An old temple

It was clear that I was looking at something that I did not have a complete grasp of. The structure in the middle of the village was important: it was the middle after all, and it was isolated from the huts around it. There was even a nice little modern Hindu temple which kept its distance. And, more than anything else, right next to this structure was a really tall tree, stripped of everything but the leaves right at the top. This was the tallest structure in the village.

There were a couple of older men nearby, but they spoke a thick dialect of Hindi which I couldn’t quite follow. My only source of information was Dev, who is from the region, but who tended to oversimplify things for me. He said it was a temple, and the tall pole was a tree which was brought and planted into the ground here once every year. He pointed out the previous year’s tree which was lying at the edge of the green. Dev was a little vague about the nature of the deity. “Local god,” he explained. He was even more vague about the significance of the tree. Not being of the village, it is possible that he knew of the rituals, but not the reason they were performed.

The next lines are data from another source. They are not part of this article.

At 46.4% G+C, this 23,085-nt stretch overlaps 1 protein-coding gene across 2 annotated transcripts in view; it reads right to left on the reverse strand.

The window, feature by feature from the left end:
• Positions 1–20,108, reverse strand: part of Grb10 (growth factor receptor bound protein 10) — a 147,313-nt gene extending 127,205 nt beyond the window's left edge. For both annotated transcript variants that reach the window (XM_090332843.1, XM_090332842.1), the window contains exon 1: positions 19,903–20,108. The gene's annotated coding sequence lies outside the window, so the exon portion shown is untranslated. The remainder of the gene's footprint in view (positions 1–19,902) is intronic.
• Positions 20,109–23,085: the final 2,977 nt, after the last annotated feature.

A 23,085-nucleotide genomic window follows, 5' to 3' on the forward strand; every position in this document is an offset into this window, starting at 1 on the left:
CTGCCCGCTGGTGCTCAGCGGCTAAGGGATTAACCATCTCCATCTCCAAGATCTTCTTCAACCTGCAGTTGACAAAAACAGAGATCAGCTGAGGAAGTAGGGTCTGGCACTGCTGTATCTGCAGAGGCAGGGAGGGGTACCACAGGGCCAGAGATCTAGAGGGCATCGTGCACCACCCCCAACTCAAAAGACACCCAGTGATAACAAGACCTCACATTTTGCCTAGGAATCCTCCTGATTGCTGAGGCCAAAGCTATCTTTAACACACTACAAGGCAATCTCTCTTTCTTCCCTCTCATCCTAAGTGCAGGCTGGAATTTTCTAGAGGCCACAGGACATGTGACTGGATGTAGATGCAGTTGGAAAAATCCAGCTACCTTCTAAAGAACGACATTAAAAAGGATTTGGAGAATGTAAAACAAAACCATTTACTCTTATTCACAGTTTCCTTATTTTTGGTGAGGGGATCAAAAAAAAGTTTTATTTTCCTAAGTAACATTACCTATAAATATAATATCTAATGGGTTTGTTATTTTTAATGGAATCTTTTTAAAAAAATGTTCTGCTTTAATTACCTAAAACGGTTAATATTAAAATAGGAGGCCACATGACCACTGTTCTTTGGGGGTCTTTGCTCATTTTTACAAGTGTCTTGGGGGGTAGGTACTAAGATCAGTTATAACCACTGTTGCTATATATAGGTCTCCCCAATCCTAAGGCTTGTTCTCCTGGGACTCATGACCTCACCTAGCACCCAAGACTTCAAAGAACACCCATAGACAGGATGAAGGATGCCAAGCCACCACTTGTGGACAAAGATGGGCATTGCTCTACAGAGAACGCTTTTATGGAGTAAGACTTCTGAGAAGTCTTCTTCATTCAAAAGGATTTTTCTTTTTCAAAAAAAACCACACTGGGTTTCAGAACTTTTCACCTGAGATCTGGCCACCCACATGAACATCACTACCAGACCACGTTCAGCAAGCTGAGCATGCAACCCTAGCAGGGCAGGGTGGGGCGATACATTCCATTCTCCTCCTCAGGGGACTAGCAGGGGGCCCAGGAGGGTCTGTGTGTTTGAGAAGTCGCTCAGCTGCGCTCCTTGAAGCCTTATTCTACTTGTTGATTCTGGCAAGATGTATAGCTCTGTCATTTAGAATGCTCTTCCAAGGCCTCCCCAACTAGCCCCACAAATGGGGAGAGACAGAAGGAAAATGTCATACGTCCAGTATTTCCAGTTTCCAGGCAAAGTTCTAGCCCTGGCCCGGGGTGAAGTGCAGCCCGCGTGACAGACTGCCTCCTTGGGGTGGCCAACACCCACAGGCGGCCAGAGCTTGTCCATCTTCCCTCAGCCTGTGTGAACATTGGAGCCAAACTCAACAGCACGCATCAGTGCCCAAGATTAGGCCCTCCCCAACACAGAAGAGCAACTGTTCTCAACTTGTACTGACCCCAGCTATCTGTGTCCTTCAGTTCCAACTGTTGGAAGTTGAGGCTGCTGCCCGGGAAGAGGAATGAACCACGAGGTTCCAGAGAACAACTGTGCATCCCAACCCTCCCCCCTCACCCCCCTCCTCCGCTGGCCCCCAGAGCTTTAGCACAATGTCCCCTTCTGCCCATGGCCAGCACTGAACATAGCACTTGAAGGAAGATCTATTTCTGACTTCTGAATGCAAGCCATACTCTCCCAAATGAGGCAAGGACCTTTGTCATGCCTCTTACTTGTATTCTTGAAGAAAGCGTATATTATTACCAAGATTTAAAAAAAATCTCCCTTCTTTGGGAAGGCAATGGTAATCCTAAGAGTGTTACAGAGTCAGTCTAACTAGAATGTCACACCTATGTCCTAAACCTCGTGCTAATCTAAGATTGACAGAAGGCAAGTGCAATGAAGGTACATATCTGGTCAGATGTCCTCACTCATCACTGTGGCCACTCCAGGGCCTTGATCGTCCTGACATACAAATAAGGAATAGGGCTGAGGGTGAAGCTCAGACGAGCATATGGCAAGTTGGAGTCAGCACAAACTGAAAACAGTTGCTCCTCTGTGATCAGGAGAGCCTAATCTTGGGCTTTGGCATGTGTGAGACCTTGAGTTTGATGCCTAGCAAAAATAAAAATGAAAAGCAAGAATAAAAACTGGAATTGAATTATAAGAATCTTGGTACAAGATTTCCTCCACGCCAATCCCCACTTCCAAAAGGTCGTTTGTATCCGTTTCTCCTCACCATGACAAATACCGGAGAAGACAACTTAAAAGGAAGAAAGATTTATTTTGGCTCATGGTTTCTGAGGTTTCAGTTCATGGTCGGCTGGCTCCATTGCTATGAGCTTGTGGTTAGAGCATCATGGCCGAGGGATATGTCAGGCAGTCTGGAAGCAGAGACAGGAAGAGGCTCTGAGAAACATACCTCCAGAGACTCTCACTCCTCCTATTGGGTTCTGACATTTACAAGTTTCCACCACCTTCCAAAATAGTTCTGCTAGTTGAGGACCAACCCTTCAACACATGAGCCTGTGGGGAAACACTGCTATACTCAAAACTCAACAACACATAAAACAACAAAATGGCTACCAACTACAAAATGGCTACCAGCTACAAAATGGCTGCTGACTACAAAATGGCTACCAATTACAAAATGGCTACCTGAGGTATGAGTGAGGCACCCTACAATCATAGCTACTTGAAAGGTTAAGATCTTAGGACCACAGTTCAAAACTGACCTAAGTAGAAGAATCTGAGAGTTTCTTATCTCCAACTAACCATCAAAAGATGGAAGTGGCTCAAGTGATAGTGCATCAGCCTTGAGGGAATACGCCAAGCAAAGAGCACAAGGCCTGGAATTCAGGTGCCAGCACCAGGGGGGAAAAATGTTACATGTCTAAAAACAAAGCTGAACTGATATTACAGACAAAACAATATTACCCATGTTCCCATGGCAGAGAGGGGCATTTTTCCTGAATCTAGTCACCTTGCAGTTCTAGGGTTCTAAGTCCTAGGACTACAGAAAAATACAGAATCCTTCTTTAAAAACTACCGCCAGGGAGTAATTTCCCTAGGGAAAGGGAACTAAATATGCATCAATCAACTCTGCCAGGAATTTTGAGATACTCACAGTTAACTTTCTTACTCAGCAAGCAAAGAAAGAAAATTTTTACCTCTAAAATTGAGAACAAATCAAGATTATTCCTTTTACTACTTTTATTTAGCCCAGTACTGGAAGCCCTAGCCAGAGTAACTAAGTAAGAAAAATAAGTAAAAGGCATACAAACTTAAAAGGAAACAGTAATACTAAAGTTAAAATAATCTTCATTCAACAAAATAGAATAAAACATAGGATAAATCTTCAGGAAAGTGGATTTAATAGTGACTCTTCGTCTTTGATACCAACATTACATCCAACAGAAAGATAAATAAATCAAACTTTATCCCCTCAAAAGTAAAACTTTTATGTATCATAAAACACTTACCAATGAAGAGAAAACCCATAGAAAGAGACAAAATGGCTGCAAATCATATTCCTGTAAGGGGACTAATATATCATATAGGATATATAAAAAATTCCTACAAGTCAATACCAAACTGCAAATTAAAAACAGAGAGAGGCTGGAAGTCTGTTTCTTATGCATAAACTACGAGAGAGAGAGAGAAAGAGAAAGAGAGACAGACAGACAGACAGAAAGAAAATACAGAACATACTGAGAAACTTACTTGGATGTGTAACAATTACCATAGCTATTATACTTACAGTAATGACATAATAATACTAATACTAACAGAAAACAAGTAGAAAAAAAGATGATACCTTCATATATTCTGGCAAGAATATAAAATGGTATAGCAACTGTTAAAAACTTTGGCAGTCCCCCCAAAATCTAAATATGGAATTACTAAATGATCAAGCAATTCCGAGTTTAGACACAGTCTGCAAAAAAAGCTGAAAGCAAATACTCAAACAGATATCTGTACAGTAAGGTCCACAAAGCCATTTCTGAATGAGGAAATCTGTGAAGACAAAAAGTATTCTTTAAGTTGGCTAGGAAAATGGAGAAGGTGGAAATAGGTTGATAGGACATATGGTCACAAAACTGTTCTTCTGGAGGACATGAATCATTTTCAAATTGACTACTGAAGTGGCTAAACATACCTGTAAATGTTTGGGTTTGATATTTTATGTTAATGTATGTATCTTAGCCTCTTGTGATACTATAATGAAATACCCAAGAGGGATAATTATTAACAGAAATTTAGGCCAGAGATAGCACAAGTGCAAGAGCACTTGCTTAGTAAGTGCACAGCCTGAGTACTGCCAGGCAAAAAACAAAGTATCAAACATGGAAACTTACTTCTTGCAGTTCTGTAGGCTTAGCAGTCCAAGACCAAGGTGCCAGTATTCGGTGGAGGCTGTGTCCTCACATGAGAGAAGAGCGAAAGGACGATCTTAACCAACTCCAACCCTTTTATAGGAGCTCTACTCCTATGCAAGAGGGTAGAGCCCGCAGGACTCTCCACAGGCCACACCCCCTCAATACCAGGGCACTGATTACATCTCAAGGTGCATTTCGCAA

The temple was built on a sturdy platform at about the height of my head. Stairs showed that the entrance was from the direction of the red-roofed shed. Above the entrance was the emblem of the snake which you see in the featured photo. That indicated that this could indeed be dedicated to a local god, with a very local significance. The pillars which held up the roof were nicely carved, and had been painted not too far back. Dev had wandered off. I was quite alone here, and lost, with no idea what this was about. As you can imagine, there is nothing on the web about it either.

By I. J. Khanewala

I travel on work. When that gets too tiring then I relax by travelling for holidays. The holidays are pretty hectic, so I need to unwind by getting back home. But that means work.

3 comments

  1. Very intriguing, a mysterious temple. I found a similar problem when I tried to talk to my mom once about Okinawan customs. It’s like you grow up with is taken so much for granted that you don’t have the words to explain it and don’t expect the other person to understand even if you had the words.

    Like

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